OK, the flaming nectarine was a bit of fun, but here’s something that might be more useful. The linked, double circles are an older emblem of the Unitarian and Universalist consolidation, and deserve some attention, at least in “communion of the churches” settings. It uses the gradient standard of the new UUA visual identity.

    Double ring logo, CC-BY Scott Wells

    You are welcome to use, modify and share this symbol, even commercially, provided you acknowledge me. This licence applies to the ready-to-use PNG and the better-for-making-derivative works SVG, downloadable below.

    You may acknowledge me in words or by a link back to this particular post.

    If in words, and because it is a small symbol, the acknowledgment may be inconspicuous, on a colophon or acknowledgements page, or in an alt tag.

    Please use this form: CC-BY Scott Wells

    Creative Commons License
    Double ring symbol by Scott Wells is licensed under a Creative Commons Attribution 4.0 International License.
    Based on a work at

    Creative Commons License
    Double ring symbol by Scott Wells is licensed under a Creative Commons Attribution 4.0 International License.
    Based on a work at

    This blog in five themes, on my phone

    So, continuing the thread about the “twenties” default WordPress themes, I thought I’d see what this blog would look like in an untouched version, Twenty Ten to Twenty Fourteen. (I’ve already tweeked Twenty Thirteen for this blog, and while I adore each of you, I’m not reverting it for this blog post.)

    I chose this blog so I wouldn’t be thought to be picking on (or praising) a particular congregation. Will pick up on what this may mean later.

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    Mobile view of this blog in Twenty Fourteen
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    This blog in Twenty Twelve


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    This blog in Twenty Eleven


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    This blog in Twenty Ten, as it loaded
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    This blog in Twenty Ten, pinched to make it readable
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    The Twenty Thirteen theme, with some text sizing modifications

    Reviewing Unitarian Universalist websites

    For the last three days, I’ve made quick-and-dirty survey of all Unitarian Universalist congregational websites. Most are acceptable, if improvable. Some very good. But too many are homely, underpowered or just plain ugly. About 18 are down or broken, at least right now. Two or three have let their domains expire. And some congregations have no web presence at all. And what about mobile devices?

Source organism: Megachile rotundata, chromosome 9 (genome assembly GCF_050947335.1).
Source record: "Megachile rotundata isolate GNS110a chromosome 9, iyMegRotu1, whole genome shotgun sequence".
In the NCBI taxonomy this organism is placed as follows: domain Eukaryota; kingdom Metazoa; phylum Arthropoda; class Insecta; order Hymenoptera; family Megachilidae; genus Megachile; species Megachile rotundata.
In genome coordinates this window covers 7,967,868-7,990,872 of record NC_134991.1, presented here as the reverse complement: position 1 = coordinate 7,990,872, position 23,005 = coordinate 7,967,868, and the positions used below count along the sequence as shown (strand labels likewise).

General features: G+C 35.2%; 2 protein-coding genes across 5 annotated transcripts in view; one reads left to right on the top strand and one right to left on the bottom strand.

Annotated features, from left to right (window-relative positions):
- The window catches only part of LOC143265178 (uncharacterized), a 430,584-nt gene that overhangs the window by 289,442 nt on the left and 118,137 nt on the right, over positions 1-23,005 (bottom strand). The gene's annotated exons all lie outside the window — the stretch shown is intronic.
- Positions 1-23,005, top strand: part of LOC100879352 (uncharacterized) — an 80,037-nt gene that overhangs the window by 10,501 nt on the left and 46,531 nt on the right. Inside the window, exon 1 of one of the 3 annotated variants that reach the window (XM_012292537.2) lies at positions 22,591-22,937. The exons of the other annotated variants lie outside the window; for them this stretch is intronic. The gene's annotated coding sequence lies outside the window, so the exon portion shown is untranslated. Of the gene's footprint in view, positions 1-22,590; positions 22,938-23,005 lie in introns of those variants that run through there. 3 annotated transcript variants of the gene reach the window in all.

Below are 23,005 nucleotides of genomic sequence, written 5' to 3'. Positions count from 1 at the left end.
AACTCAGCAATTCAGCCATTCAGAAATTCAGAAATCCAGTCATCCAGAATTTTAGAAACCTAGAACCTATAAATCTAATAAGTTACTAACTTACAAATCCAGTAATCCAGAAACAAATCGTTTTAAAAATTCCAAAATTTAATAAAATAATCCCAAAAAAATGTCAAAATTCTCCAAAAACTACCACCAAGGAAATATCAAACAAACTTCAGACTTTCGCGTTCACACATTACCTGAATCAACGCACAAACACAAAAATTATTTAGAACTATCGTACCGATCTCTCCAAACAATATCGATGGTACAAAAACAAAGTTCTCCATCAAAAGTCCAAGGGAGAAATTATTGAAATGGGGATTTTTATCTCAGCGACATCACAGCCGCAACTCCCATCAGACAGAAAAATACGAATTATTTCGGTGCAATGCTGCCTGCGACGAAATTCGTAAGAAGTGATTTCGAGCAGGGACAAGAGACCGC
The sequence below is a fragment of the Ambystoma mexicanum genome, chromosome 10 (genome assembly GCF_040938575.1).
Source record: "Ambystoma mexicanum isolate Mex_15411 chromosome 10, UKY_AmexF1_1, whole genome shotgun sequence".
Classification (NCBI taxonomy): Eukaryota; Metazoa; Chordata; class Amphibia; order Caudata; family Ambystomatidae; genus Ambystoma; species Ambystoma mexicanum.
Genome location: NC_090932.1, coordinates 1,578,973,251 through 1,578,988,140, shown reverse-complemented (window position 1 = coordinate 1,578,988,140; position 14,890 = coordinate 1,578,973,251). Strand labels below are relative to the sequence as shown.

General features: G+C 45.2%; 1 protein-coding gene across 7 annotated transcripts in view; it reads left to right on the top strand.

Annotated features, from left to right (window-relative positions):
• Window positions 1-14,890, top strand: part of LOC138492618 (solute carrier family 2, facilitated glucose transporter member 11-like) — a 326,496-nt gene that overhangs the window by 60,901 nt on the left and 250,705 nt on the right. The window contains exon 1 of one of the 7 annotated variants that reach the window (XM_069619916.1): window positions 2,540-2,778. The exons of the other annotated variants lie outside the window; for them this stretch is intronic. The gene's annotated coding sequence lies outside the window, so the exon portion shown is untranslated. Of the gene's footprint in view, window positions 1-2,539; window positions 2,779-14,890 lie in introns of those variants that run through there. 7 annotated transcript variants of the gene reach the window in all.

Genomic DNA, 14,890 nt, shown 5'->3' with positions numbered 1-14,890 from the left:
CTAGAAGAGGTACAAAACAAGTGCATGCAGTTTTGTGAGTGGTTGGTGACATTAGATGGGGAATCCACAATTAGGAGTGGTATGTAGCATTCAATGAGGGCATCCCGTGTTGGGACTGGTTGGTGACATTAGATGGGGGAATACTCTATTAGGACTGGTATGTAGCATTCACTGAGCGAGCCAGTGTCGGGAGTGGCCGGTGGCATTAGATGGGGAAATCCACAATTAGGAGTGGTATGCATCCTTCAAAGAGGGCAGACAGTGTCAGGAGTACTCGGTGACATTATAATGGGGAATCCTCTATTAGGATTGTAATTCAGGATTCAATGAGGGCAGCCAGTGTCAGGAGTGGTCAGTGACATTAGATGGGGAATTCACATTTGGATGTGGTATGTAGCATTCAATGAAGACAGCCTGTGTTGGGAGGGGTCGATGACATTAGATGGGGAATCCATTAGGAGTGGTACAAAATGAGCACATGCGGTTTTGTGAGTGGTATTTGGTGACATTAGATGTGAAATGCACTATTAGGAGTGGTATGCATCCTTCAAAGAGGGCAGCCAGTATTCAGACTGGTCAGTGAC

As I go through the hundreds of websites — getting an impression of the front pages — I’m sorting some of them into the following categories:

    • The very basic (though not necessarily bad)
    • The shockingly ugly (though perhaps technologically serviceable)
    • Those which use very slightly altered WordPress default templates
    • Lost or non-loading sites

    In addition I’ve been taking notes; I’ve found three examples of the new UUA logo already in use, in case anyone was curious. One. Two. Three.

    Without embarrassing any particular congregation (but I might praise a couple) I’ll report on what I found later. An actionable step away our too-common culture of shabbiness.

    The new (real) UUA logos are up

    Along with a (partial?) rollout of the new identity at, you can download the new logos at the following page:

    I wish the permitted usage was clearer. A copy of the identity standard would be helpful, too.

    Here’s a (there are others) monochrome version, in case you’re curious, scaled at 20%


    A Universalist reference to the flaming chalice?

    So, historic hashing of prior iterations and influences of the flaming chalice symbol has been going on on Facebook. No place to have a public conversation, so when the “it’s a Unitarian (not Universalist) thing” card got thrown, I knew I had to chime in and thus blog about it.

    I’m no fan of the flaming chalice symbol, and so I’ve kept this tidbit to myself. Years ago, back when I still lived in Georgia, the widow of a former Universalist minister sought me out to receive some of her husband’s collection of Universalist ephemera.

    In it was this Lenten meditation manual from 1948.

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    In case you don’t recognize the author’s name and want proof of its Universalist provenance.

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    Oh, and lookie there, as I read on. No copyright notice. It’s fallen into the public domain. Might have to do something with that.